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Tidal Corrector Application (TCARI)

What is TCARI?

Tidal Constituent And Residual Interpolation (TCARI) is a quick, accurate method of providing tidal corrections to hydrographic data.

What are tidal corrections and why are they necessary?

Tidal corrections are the measure of the differences in the instantaneous water level from mean lower low water (MLLW), the datum* that is used for National Ocean Service (NOS) charts. The difference of the instantaneous water level from MLLW is due to variations in the phase of the astronomic tide, residual (or non-tidal) effects caused primarily by winds and river flows, and to the datum difference between the long-term Mean Sea Level (MSL) and MLLW. Tidal corrections are essential to the hydrographic survey process so that water depths presented on the chart are referenced to the same point.

What is the Coast Survey Development Laboratory (CSDL) doing with TCARI?

The Coast Survey Development Laboratory (CSDL) has created a GUI-driven, user-friendly version of TCARI which went operational in 2008.

How will this GUI-driven, user-friendly version of TCARI work?

TCARI works by separating the astronomic tide, residual, and datum difference components and treating them differently. First, the method spatially interpolates each tidal constituent's amplitude and phase throughout the region, based on data at the water level stations and makes a tidal prediction. The amplitude and phase of constituents at water level stations must have been previously determined by analysis of historical records. This predicted tide is then added to the residual component, which is computed by spatially interpolating the non-tidal values observed at the water level stations at the time of the survey. Finally, the datum offset, or difference between MSL and MLLW based on historical data, is interpolated throughout the region and added to the prediction.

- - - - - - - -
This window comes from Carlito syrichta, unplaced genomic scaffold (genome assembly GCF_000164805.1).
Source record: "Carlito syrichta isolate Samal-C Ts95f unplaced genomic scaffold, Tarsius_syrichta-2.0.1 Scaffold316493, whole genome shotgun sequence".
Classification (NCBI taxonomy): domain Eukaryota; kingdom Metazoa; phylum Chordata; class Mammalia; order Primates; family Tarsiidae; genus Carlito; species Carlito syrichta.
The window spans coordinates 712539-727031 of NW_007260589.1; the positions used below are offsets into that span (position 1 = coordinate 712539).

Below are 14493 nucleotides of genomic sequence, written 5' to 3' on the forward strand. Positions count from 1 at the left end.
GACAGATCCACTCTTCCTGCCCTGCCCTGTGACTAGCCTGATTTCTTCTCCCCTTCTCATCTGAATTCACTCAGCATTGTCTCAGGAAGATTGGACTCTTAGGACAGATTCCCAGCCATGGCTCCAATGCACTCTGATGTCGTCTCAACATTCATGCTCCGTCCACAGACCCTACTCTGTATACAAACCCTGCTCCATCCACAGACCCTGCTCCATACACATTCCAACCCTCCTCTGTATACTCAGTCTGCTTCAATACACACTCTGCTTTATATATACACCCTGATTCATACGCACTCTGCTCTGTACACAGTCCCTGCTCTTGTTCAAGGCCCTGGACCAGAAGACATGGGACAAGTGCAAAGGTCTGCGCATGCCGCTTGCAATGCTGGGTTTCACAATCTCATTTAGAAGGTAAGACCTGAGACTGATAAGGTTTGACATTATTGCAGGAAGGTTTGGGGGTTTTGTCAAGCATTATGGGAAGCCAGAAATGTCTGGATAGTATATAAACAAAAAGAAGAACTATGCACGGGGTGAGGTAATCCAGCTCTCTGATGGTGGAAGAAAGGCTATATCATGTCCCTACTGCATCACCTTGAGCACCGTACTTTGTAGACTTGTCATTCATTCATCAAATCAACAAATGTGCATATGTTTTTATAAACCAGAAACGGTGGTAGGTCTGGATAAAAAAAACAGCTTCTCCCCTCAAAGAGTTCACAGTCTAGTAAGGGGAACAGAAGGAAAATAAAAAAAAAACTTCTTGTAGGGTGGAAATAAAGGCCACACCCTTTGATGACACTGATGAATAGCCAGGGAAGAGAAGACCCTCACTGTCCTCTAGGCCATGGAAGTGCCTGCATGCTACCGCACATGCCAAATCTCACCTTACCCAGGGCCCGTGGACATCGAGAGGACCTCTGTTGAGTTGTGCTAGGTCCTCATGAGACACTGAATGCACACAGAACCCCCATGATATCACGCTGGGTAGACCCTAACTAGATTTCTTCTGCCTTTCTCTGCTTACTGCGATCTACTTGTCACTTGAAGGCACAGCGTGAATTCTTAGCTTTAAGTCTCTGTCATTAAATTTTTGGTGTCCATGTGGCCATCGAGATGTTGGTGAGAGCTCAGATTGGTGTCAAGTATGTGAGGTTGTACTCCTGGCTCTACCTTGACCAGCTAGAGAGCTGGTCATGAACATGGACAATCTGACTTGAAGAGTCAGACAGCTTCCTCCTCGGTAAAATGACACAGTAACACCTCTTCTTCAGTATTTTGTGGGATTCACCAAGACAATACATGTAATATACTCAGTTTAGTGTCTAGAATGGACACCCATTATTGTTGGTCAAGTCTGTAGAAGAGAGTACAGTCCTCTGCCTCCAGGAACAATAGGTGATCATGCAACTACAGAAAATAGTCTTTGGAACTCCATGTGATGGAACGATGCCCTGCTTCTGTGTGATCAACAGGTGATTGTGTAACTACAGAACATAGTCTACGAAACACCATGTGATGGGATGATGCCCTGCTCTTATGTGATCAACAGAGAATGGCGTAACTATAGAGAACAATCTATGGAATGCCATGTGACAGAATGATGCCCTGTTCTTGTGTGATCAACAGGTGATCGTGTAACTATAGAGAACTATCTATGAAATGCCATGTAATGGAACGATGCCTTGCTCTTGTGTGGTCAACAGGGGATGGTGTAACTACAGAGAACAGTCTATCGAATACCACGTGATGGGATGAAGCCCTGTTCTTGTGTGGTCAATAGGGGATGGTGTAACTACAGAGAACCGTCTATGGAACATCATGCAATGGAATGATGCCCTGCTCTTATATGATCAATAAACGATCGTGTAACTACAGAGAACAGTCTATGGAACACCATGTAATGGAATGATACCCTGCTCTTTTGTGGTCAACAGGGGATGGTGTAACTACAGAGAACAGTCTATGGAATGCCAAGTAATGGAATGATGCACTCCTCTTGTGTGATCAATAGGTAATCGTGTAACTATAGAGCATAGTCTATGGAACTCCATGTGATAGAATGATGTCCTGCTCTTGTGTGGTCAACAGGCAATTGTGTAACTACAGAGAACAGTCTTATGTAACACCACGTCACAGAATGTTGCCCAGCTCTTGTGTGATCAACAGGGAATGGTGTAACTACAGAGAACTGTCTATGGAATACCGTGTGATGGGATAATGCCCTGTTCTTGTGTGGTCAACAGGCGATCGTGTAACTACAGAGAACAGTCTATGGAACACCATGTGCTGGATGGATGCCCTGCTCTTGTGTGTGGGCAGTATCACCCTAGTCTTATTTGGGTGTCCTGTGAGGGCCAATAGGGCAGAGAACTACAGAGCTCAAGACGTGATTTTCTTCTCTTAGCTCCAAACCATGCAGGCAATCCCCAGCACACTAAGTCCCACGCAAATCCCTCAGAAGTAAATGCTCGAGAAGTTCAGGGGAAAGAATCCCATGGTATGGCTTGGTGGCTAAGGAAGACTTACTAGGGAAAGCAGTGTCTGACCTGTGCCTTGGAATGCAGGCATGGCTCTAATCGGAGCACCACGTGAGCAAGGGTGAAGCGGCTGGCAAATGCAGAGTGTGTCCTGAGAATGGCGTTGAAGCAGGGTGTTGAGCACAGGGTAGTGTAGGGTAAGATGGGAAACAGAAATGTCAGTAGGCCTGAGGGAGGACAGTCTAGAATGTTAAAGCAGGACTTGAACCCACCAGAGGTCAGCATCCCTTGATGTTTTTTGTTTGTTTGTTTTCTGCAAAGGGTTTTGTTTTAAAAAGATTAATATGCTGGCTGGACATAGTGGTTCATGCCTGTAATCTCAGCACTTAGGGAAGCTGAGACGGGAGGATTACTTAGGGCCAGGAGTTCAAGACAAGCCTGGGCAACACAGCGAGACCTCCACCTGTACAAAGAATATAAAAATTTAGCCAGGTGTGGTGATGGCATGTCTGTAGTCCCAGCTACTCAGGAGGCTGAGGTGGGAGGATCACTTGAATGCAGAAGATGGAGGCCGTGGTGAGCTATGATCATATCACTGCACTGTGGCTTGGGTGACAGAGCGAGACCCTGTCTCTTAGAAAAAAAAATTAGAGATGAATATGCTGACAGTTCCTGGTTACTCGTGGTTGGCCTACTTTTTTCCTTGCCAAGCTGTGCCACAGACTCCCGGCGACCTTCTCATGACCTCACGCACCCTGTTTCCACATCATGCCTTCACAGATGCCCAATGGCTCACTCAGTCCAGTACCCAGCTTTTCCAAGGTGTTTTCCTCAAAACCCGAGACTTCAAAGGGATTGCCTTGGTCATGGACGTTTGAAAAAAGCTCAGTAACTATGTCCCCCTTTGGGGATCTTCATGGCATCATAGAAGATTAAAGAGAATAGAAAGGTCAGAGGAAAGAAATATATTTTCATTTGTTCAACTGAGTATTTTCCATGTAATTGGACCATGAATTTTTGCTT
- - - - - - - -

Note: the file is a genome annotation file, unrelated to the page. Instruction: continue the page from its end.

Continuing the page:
All spatial interpolation is performed by a set of weighting functions. The weighting functions are computed before the survey by creating a grid mesh for the coastal region of interest and acquiring the historical data. As an example, the coastline and tidal station data for mid-Chesapeake Bay has been selected (see Figures 1 and 2), and a grid mesh of triangular elements is generated.


 Figure 1: Water level stations and coastline for central Chesapeake Bay.  Figure 2: Grid mesh for central Chesapeake Bay.
Figure 1: Water level stations and coastline for central Chesapeake Bay. Figure 2: Grid mesh for central Chesapeake Bay.

Next, the weighting functions for the harmonic constants, tidal datums, and the residual are computed. In the field, a prediction of the instantaneous tide, relative to MLLW, is made using the stored weighting function, datum fields, and harmonic constants as well as observed water levels at the tide stations. The predicted value is subtracted from the sounding to give the water depth relative to chart datum of MLLW.

This figure is a color coded picture of upper Upper Chesapeake Bay showing a sample weighting function for harmonic contants. 
 A sample weighting function for harmonic constants.

This is a color coded picture of Chesapeake Bay showing predicted instantaneous water leveling central Chesapeake Bay relative to MLLW. 
Predicted instantaneous water leveling central Chesapeake
Bay relative to MLLW.

*What is a datum? A datum is a reference point on the earth’s surface against which position measurements are made. MLLW and MSL are both examples of vertical datums that reference a point some height above sea level.

Hess, K., R. Schmalz, C. Zervas, and W. Collier, 2004. 'Tidal Constituent and Residual Interpolation (TCARI): A New Method for the Tidal Correction of Bathymetric Data'. NOAA Technical Report NOS CS 4, Silver Spring, MD, 112 pp.
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